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see reed organreed organ,
an organ in which air is forced over free reeds by means of bellows, usually worked by pedals. It is played by the use of one or more keyboards. Variations in tone are produced by stops that control different sets of reeds or vary the manner in which the air acts
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a keyboard wind instrument. The harmonium was invented in the second decade of the 19th century; its precursor was the orgue expressif designed by the Frenchman G. J. Grenié in 1810. A similarly constructed instrument was created in 1818 by the master A. Häckel. The modern harmonium resembles a small upright piano; it has a piano keyboard, with six to 20 registers activated by movable levers. The keyboard is divided into a left side, with a range from C two octaves below the bass staff to E at the bottom of the treble staff, and a right side, with a range from F at the bottom of the treble staff to C two octaves above the treble staff. Sound is produced when air passes over steel tongues set in brass frames, causing the tongues, which act as free reeds, to vibrate. Air is pumped through channels to the reed compartments by pedal-operated bellows. The sound of the harmonium is similar to that of the organ.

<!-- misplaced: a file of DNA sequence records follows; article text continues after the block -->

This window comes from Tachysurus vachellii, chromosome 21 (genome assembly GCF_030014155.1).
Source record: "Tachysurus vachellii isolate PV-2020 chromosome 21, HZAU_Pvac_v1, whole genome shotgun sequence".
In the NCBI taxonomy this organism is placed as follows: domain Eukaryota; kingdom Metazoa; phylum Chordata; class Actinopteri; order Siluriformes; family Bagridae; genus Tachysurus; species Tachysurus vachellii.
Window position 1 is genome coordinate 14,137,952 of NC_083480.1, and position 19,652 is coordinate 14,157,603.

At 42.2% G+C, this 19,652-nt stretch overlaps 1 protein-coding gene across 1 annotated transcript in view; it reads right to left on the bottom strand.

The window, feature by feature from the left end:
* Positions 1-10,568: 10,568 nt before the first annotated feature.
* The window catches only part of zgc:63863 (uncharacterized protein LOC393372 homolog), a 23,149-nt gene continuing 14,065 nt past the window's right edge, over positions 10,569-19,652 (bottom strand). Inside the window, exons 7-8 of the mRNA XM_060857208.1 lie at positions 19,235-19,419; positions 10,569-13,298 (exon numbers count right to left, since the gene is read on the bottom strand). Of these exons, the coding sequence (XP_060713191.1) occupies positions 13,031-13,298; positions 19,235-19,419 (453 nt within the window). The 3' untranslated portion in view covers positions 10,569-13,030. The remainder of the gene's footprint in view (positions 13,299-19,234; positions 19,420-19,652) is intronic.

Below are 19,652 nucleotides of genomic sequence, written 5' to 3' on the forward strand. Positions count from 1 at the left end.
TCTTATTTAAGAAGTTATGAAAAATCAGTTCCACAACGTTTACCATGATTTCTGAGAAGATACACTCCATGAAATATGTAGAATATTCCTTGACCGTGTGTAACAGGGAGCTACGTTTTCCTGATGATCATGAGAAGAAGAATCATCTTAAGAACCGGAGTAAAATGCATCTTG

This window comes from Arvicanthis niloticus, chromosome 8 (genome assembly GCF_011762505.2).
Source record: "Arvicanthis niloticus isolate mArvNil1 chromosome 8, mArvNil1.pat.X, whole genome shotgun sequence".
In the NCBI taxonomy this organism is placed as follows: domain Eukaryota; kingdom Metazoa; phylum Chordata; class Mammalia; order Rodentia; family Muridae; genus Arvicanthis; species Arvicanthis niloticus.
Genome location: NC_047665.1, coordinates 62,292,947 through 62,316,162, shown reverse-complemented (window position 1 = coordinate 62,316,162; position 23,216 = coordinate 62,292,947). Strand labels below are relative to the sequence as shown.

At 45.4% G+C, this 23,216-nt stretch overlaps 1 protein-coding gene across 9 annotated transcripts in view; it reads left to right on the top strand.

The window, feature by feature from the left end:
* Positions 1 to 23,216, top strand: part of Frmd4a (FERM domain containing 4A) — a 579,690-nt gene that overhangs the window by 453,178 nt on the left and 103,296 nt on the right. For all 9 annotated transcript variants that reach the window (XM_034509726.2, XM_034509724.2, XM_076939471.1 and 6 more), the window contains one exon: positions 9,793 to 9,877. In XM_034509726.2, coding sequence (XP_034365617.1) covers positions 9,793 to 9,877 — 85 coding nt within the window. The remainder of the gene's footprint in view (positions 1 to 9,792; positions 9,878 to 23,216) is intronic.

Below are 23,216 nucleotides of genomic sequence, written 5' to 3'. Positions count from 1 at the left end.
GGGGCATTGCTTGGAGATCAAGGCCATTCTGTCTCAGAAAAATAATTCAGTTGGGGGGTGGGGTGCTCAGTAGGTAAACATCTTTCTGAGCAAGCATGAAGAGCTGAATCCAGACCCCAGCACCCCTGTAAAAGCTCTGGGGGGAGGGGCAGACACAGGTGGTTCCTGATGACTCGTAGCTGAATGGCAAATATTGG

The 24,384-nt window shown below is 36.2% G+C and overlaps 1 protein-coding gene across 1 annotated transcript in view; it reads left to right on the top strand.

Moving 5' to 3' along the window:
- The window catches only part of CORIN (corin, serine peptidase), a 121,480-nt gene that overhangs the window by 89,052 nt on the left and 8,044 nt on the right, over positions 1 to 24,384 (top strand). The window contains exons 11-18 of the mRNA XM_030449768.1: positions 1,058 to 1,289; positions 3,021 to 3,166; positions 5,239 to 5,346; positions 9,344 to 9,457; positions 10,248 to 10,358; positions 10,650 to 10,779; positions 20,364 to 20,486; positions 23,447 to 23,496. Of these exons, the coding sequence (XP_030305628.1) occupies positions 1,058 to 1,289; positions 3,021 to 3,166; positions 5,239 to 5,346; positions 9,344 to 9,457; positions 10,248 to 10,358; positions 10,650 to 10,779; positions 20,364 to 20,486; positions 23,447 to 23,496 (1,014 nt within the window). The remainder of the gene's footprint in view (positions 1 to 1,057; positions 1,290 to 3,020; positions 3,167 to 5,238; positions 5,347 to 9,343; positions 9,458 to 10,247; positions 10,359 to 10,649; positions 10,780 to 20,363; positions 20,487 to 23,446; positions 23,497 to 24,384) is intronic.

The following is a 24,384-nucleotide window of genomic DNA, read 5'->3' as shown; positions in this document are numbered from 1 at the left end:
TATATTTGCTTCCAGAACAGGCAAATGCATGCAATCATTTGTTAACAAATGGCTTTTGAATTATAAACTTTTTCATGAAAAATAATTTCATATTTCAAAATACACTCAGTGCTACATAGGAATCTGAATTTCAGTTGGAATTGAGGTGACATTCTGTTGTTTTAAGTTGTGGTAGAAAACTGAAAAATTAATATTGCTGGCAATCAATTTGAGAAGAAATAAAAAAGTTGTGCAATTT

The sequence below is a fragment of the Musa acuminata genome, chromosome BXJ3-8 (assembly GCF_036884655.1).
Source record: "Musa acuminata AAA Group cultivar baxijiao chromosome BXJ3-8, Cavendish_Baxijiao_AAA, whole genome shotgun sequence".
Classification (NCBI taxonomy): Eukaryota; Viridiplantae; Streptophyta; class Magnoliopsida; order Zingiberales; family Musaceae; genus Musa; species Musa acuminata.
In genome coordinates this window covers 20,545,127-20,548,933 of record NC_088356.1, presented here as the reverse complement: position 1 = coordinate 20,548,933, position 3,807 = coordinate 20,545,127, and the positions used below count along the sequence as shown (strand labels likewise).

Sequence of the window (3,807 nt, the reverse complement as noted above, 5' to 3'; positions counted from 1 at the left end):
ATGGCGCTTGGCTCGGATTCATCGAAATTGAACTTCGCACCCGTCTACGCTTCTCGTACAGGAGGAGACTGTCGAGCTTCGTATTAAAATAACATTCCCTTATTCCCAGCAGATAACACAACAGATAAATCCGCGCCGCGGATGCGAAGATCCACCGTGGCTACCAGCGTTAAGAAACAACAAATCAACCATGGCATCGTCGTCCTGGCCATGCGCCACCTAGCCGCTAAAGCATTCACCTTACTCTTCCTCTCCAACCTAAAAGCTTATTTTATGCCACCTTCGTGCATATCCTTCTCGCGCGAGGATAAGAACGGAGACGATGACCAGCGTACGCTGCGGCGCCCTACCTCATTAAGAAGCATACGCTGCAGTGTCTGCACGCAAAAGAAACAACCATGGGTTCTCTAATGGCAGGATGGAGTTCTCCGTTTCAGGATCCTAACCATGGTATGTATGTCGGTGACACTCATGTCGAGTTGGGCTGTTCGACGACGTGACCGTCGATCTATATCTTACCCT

a musical keyboard instrument of the reed organ family, in which air from pedal-operated bellows causes the reeds to vibrate
References in periodicals archive ?
Prefatory sections address Franck's harmonium works, the sources, critical notes, and the characteristics and technique of the instrument.
Franck, indeed, never considered the harmonium a substitute for the organ.
How do Franck's works exemplify idiomatic harmonium style?
The Petit offertoire thus appears in the edition stripped of its original organ registration, but also without harmonium registrations since Franck did not supply any.
Another baffling lapse is the editors' use of the bogus title L'organiste, which was applied posthumously to Franck's harmonium works.
After a thorough chronological rundown on the pieces contained in these volumes, the remaining nearly one-half of the essay is spent comparing two versions of the Offertoire in E major, one for harmonium (given in the appendix of vol.
For the sixty-three Pieces pour harmonium included in the volumes, four sources are identified.
We learn that, aside from Enoch's commissioning Franck to compose one hundred pieces for harmonium, the composer "dearly loved" the Magnificat:
He explains that, although Franck entitled it Pieces pour harmonium, the appellation L'organiste seems, in part, to have come from the commonly used name for the instrument, "orgueharmonium," as well as being an indication of the liturgical function of the pieces.
The editor also explains how the organ pedals may be imposed in these manual-only harmonium works.